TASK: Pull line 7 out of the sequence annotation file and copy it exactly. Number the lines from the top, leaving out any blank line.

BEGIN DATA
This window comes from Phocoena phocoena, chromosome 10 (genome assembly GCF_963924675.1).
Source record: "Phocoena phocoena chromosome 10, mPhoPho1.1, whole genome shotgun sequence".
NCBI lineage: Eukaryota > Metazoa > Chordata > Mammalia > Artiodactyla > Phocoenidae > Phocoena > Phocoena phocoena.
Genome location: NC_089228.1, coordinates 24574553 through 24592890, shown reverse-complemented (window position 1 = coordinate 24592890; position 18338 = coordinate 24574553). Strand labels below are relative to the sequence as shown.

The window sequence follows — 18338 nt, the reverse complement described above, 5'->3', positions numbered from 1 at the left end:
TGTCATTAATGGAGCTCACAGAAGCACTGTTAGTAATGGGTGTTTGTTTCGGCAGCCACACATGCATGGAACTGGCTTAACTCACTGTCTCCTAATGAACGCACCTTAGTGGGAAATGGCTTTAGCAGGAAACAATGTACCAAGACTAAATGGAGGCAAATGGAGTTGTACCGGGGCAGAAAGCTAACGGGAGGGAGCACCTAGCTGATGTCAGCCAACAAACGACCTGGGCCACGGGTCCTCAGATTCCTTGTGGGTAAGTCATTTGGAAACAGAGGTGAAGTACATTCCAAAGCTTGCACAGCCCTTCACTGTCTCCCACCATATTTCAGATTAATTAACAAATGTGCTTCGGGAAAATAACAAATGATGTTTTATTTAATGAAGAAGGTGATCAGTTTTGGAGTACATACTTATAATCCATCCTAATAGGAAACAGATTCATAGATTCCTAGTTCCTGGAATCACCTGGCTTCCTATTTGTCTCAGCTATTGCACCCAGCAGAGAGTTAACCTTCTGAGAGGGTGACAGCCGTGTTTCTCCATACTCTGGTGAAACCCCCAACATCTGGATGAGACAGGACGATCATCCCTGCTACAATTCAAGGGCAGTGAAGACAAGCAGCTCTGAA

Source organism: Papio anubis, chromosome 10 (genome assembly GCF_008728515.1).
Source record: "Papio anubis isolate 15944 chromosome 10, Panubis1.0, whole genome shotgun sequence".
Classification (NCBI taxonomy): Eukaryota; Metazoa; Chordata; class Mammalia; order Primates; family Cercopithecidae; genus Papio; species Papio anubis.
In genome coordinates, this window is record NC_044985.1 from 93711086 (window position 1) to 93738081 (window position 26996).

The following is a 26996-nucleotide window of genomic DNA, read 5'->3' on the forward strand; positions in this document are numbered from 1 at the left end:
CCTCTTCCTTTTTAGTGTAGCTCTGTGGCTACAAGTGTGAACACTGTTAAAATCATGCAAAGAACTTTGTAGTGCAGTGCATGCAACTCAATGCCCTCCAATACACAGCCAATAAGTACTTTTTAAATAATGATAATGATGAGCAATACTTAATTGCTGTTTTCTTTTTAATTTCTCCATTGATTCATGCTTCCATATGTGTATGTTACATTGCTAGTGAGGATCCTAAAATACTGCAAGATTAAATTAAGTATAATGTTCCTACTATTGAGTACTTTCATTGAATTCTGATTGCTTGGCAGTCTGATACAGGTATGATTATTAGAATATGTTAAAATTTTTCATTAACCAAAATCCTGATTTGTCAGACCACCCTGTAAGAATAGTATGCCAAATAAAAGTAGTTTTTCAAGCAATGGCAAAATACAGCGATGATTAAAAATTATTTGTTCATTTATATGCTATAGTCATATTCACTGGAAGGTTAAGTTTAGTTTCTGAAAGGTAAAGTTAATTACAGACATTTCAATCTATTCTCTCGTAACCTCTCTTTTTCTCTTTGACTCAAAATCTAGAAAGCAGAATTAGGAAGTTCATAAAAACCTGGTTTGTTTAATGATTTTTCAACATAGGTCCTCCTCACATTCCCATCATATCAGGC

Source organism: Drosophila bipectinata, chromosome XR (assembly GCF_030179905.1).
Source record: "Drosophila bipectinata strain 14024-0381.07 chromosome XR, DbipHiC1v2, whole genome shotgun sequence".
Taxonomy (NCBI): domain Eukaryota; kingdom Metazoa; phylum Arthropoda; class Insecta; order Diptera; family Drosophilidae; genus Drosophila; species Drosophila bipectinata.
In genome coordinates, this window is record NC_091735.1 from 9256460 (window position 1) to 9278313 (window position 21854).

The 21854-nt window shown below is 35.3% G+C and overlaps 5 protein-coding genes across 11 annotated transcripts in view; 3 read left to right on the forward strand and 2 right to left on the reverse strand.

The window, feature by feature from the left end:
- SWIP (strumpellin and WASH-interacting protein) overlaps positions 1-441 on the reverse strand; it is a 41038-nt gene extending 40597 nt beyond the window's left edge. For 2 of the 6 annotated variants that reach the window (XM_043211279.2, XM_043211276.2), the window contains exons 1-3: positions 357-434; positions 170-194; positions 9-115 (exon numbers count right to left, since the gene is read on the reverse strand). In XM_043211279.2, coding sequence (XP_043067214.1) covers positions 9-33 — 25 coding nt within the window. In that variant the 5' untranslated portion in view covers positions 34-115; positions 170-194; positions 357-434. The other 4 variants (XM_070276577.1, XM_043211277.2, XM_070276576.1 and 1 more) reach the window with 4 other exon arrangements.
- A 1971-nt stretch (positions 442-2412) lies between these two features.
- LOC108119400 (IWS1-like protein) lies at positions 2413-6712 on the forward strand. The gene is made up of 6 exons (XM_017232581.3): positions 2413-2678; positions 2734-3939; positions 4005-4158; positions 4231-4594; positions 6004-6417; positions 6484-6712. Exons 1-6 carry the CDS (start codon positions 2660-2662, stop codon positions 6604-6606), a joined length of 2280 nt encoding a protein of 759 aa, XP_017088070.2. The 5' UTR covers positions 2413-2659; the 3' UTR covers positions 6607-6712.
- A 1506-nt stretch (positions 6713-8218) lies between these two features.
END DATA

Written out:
Source organism: Papio anubis, chromosome 10 (genome assembly GCF_008728515.1).